The conscious id

Solms, M. (2013). The conscious id. Neuropsychoanalysis15(1), 5-19.


Two aspects of the body are represented in the brain, and they are represented differently. The most important difference is that the brain regions for the two aspects of the body are associated with different aspects of consciousness. Very broadly speaking, the brainstem mechanisms derived from the autonomic body are associated with affective consciousness, and the cortical mechanisms derived from the sensorimotor body are associated with cognitive consciousness. Moreover, the upper brainstem is intrinsically conscious whereas the cortex is not; it derives its consciousness from the brainstem. These facts have substantial implications for psychoanalytic metapsychology because the upper brainstem (and associated limbic structures) performs the functions that Freud attributed to the id, while the cortex (and associated forebrain structures) performs the functions he attributed to the ego. This means that the id is the fount of consciousness and the ego is unconscious in itself. The basis for these conclusions, and some of their implications, are discussed here in a preliminary fashion. Keywords: affect; cognition; conscious; ego; id; unconscious

Mentalizing homeostasis: The social origins of interoceptive inference

Fotopoulou, A., & Tsakiris, M. (2017). Mentalizing homeostasis: The social origins of interoceptive inference. Neuropsychoanalysis19(1), 3-28.
Is the self already relational in its very bodily foundations? The question of whether our mental life is initially and primarily shaped by embodied dimensions of the individual or by interpersonal relations is debated in many fields, including psychology, philosophy, psychoanalysis, and more recently, cognitive neuroscience. In this interdisciplinary target article, we put forward the radical claim that even some of the most minimal aspects of selfhood, namely the feeling qualities associated with being an embodied subject, are fundamentally shaped by embodied interactions with other people in early infancy and beyond. Such embodied interactions allow the developing organism to mentalize its homeostatic regulation. In other words, embodied interactions contribute directly to the building of mental models of the infant’s physiological states, given the need to maintain such states within a given dynamic range despite internal or external perturbations. Specifically, our position rests on the following three propositions: (1) the progressive integration and organization of sensory and motor signals constitutes the foundations of the minimal self, a process which we have linked to contemporary, computational models of brain function and named “embodied mentalization”; (2) interactions with other people are motivated and constrained by the same principles that govern the “mentalization” of sensorimotor signals in the individual – and hence the mentalization of one’s body can include signals from other bodies in physical proximity and interaction, especially in interaction with particular bodies. (3) Crucially, given the dependency of humans in early infancy, there is a “homeostatically necessary” plethora of such embodied “proximal” interactions, especially as regards interoception. Collectively, such experiences of proximal intercorporeality “sculpt” the mentalization process and hence the constitution of the minimal self, including the progressive sophistication of mental distinctions between “subject-object,” “self-other” and even “pleasure-pain.” Finally, we explore notions of cardiac and more broadly interoceptive awareness as later, cognitive acquisitions that allow us to progressively solidify such distinctions, as well as understand and empathise with other people.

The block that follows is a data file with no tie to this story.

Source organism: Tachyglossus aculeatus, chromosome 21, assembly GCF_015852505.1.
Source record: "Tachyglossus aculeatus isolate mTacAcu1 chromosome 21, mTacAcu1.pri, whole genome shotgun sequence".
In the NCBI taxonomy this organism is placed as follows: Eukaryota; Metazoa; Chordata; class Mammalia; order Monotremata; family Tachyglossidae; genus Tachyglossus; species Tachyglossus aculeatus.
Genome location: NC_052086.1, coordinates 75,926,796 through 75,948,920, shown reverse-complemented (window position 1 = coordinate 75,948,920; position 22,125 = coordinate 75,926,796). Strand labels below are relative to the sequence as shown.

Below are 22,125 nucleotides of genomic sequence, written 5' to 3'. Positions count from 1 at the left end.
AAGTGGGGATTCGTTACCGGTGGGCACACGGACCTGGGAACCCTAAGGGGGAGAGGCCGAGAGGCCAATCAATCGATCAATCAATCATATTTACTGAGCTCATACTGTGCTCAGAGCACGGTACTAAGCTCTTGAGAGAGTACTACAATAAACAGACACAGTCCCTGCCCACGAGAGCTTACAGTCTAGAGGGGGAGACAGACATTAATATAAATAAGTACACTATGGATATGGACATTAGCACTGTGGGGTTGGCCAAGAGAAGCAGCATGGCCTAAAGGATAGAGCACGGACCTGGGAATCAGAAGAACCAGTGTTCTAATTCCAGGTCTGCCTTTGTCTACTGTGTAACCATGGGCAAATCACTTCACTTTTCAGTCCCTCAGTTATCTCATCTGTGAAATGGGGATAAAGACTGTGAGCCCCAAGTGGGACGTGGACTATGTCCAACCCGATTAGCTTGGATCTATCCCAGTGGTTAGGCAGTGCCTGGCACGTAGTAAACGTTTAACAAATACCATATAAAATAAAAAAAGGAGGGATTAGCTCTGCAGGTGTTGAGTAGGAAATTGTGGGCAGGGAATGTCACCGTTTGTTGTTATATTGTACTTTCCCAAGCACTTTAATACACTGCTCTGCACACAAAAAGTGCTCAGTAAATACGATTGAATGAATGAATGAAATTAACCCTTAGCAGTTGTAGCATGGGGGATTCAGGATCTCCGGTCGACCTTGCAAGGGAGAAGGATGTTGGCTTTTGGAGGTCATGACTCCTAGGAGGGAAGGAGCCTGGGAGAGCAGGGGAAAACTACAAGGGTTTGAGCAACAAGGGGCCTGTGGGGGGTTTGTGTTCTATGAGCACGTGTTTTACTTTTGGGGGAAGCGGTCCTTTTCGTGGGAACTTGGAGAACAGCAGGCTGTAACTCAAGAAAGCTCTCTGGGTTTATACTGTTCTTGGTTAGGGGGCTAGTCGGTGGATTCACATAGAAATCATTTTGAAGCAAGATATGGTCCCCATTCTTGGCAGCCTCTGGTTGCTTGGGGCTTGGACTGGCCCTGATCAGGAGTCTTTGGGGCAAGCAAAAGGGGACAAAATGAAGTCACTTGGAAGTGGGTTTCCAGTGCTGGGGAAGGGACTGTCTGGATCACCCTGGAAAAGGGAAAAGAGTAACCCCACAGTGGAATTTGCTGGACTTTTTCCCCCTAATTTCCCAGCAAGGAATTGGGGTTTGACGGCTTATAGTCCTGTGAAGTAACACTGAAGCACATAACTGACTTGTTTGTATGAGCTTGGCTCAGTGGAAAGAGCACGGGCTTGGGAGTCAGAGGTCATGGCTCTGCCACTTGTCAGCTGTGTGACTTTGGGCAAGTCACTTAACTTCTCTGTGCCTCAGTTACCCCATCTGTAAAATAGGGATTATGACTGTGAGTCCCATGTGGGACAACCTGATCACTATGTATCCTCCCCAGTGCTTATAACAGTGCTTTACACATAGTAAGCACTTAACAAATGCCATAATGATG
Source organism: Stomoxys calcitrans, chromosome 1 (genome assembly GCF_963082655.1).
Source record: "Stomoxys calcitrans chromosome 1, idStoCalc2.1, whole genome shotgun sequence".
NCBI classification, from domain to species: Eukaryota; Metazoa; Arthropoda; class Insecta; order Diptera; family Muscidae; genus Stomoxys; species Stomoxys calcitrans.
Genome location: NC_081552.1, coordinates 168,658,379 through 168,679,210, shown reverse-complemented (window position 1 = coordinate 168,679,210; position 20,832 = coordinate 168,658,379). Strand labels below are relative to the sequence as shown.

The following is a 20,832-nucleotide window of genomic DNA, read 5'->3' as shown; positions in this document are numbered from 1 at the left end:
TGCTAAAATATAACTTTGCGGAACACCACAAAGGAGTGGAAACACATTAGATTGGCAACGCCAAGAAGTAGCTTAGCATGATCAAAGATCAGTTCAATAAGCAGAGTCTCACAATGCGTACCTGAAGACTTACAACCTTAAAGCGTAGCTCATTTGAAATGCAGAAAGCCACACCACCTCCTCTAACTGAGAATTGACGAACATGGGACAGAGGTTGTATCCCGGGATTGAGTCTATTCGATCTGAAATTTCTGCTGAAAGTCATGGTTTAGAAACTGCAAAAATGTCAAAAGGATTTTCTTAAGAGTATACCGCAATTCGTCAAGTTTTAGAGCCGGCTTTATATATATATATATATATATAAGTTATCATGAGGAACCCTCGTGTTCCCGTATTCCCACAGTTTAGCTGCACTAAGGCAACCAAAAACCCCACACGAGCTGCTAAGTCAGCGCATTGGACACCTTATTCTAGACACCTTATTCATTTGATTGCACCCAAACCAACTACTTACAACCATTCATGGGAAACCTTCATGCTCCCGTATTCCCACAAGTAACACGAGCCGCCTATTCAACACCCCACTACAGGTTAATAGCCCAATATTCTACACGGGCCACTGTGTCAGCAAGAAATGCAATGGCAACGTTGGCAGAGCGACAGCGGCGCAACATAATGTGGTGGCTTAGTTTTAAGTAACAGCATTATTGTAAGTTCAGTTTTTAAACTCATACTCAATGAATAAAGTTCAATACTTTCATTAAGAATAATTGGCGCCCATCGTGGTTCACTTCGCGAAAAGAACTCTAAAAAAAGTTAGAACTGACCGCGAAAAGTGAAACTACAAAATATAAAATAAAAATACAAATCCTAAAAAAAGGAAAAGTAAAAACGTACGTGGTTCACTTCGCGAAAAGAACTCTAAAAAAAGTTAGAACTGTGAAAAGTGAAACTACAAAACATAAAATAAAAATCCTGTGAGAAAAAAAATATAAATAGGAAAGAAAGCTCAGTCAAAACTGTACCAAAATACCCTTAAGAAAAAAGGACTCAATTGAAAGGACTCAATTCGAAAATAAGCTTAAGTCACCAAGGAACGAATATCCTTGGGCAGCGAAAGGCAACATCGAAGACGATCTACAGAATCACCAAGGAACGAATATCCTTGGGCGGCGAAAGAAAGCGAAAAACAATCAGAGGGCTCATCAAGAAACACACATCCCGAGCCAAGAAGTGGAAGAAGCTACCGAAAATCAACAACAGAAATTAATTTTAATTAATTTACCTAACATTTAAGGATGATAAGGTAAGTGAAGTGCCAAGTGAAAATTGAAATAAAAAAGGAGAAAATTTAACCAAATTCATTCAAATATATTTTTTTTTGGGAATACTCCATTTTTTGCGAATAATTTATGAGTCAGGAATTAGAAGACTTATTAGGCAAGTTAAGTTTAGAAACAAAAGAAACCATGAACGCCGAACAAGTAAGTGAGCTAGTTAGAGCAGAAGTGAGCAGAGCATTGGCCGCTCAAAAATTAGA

self; affect; emotion; awareness; social cognition; touch; interoception; intersubjectivity; embodiment; skin ego; minimal self

Homeostasis, society, and values

Mukerjee, R. (1966). Homeostasis, society, and values. Philosophy and Phenomenological Research27(1), 74-79.


Freud and Homeostasis

Walker, N. (1956). Freud and homeostasis. The British Journal for the Philosophy of Science7(25),

Instincts and homeostasis

Kubie, L. S. (1948). Instincts and homeostasis. Psychosomatic Medicine, 10, 15–30.